What's New Those who believe exercise is a four-letter word may be heartened by a new study. Researchers at Indiana University, Bloomington, found that yardwork substantially reduced blood pressure. It is one of the first studies to show that a modicum of activity -- as opposed to a rigorous exercise program -- can have an important health benefit. The study was small, encompassing only 28 people, but Pamela Douglas, president of the American College of Cardiology, said the findings were credible. The study shows that "you really don't have to have horribly vigorous, sweat-producing exercise done all at once in one exertion period to help protect yourself from heart disease," said Douglas, chief of cardiovascular medicine at Duke University.
Results Eight people with normal blood pressure, 10 who were pre-hypertensive (120 to 139 millimeters of mercury for systolic pressure and 80 to 89 for diastolic pressure) and 10 with hypertension (140/90 or greater) were each hooked up to a 24-hour blood pressure monitor and an accelerometer -- a fancy device that measures every movement. They were measured on one day when they went about their normal activities and then on another day when they were told to add a specific activity, and to try to do it for at least 30 minutes, not necessarily all at once. The goal: Expend an extra 150 calories over a 12-hour period. The new activities included pushing a lawn mower, log splitting, digging/spading, tilling, raking and brisk walking.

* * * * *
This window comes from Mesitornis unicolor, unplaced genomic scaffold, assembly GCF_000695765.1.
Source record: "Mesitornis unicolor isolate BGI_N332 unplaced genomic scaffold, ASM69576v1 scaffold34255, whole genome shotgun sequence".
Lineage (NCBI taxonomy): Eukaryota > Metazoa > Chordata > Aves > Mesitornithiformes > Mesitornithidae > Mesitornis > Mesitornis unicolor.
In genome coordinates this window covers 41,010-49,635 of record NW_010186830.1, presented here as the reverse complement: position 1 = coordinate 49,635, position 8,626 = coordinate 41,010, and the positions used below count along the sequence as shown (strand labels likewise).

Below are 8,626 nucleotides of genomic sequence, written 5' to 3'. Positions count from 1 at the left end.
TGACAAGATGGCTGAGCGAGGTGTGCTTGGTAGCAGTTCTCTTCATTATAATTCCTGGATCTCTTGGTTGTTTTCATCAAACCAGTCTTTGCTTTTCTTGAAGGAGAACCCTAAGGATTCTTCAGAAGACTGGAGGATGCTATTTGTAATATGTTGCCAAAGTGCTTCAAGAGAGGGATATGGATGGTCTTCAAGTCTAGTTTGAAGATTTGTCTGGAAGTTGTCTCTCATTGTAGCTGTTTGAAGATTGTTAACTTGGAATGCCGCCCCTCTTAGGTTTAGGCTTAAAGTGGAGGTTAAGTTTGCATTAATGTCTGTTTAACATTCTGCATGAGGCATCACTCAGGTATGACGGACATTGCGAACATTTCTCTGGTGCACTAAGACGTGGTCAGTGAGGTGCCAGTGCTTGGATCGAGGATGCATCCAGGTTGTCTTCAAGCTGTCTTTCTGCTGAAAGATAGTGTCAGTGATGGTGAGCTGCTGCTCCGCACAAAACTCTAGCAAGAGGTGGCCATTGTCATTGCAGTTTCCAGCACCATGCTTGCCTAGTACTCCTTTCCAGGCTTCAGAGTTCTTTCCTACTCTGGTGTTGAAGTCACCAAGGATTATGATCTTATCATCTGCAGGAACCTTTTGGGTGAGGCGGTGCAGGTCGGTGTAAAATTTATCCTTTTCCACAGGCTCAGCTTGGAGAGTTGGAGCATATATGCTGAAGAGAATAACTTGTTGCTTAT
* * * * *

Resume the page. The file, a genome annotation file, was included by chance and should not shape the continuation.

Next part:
Those with hypertension dropped their systolic pressure an average of 13 millimeters, moving them down into the pre-hypertensive category; those who were pre-hypertensives dropped an average of six millimeters, which put them in the normal range. The effect lasted six to eight hours.
And So? Exercise -- and moderate activity -- have been recommended to prevent and treat high blood pressure by many health authorities. Janet Wallace, lead author of the study, said it is proof that even a little goes a long way.
"When you take the groceries to the car, take the basket back to the store," said Wallace, an associate professor of kinesiology at Indiana. "Little things accumulate."
-- Alicia Ault